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An incubation study of GHG flux responses to a changing water table linked to biochemical parameters across a peatland restoration chronosequence

Lookup NU author(s): Professor Yit Arn TehORCiD



This work is licensed under a Creative Commons Attribution 4.0 International License (CC BY 4.0).


Large areas of northern peatlands have been drained and afforested with conifers in the 20 th century. This has led to changes in the hydrology of the peatlands, the quality and quantity of organic matter inputs and soil microbial communities, which are all likely to impact on greenhouse gas (GHG) fluxes. Considerable areas of these forest plantations are undergoing restoration, and our aim was to assess whether contrasting compositions of peat, in conjunction with hydrological changes in a controlled lab experiment, impact on GHG fluxes. We incubated vegetation free cores (at 8 °C) from a near-natural bog, restoration sites felled in 1998, 2006, 2012 and a current forest plantation at (a) low water tables, (b) high tables or (c) water tables that were changed from low to high. Results show that peat quality and nutrient availability in the pore water have been altered by the forest plantations, which resulted in dissimilar carbon dioxide (CO2) fluxes between the sites under the same temperature and water table conditions. Higher CO2 fluxes were found in the peat cores from the forest plantations than from sites that have undergone restoration and from the near-natural bog. However, there were few differences in methane (CH4) fluxes from the different sites, indicating that on its own (i.e., in the absence of biotic interactions under field conditions) the effects of forestry on CH4 flux are limited.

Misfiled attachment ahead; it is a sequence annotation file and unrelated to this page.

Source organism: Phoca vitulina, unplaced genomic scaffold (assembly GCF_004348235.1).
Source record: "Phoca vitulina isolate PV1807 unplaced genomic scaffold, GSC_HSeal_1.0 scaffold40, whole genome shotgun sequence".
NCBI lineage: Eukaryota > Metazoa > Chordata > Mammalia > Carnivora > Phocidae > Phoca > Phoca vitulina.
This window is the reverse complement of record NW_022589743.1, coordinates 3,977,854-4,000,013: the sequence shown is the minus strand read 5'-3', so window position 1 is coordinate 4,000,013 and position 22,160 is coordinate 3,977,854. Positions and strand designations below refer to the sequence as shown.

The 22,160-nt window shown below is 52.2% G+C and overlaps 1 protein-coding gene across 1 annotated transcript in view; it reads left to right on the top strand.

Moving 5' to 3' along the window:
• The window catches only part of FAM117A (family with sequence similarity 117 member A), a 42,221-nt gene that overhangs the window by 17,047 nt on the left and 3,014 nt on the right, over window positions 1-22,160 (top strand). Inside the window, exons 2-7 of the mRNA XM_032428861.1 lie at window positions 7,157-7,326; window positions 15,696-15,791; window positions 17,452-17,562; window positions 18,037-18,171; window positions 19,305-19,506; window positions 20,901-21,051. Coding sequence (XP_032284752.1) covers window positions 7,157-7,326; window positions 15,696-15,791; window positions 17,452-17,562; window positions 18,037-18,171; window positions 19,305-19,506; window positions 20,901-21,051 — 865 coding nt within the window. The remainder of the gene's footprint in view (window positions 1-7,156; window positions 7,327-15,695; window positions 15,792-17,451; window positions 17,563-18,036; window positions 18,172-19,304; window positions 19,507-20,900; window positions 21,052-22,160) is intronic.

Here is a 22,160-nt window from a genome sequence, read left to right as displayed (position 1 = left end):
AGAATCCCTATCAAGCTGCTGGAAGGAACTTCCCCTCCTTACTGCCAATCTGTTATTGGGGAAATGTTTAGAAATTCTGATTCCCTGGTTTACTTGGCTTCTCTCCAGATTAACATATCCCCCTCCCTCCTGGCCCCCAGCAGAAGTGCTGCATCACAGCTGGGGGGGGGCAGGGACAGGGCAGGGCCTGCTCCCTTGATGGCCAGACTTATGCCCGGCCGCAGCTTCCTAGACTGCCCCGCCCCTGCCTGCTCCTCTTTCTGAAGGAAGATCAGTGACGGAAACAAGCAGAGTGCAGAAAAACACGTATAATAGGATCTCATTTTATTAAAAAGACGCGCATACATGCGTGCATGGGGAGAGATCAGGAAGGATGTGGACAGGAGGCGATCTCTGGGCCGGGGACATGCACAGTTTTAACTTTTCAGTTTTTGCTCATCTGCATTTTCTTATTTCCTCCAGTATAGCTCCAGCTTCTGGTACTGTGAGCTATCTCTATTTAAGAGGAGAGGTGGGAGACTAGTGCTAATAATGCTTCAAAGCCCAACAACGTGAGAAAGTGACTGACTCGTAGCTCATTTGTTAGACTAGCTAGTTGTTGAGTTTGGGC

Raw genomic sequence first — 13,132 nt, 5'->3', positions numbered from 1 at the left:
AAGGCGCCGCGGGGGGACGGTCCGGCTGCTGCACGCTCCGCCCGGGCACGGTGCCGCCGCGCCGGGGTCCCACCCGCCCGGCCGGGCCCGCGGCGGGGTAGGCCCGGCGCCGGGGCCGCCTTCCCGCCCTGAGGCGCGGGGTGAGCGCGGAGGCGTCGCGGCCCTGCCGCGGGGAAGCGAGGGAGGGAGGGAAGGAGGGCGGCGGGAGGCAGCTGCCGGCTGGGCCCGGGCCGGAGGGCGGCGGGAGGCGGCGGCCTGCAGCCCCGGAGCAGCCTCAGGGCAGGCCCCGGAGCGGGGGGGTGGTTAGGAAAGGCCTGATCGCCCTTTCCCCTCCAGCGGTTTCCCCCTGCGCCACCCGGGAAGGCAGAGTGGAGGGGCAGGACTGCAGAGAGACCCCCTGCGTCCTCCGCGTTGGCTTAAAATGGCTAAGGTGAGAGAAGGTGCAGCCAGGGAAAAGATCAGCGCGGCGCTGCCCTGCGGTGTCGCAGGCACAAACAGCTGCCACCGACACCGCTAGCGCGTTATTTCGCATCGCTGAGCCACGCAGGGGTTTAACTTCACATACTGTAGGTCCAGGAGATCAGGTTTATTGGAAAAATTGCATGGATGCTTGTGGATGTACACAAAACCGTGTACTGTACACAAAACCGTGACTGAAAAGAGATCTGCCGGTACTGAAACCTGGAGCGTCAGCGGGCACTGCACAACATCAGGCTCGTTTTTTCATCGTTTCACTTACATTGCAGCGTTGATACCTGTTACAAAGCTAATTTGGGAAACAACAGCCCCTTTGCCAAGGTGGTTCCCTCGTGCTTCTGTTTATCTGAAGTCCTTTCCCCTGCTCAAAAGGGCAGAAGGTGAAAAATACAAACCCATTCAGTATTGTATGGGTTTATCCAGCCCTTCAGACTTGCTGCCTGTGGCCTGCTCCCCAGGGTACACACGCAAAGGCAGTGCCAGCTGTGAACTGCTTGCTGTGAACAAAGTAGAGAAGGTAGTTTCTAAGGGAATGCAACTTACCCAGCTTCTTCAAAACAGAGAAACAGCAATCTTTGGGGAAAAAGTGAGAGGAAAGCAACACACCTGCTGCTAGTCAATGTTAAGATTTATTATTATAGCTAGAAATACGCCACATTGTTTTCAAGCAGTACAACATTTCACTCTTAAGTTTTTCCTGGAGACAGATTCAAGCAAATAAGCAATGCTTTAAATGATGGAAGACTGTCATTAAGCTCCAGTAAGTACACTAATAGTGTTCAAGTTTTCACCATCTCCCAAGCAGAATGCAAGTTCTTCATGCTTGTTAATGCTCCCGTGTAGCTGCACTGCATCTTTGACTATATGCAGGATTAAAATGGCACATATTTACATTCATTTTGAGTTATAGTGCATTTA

Publication metadata

Author(s): Hermans R, Zahn N, Andersen R, Teh YA, Cowie N, Subke JA

Publication type: Article

Publication status: Published

Journal: Mires and Peat

Year: 2019

Volume: 23

Pages: 1-18

Print publication date: 30/03/2019

Acceptance date: 14/03/2019

Date deposited: 13/06/2019

ISSN (electronic): 1819-754X

Publisher: Mires and Peat


DOI: 10.19189/MaP.2018.DW.354


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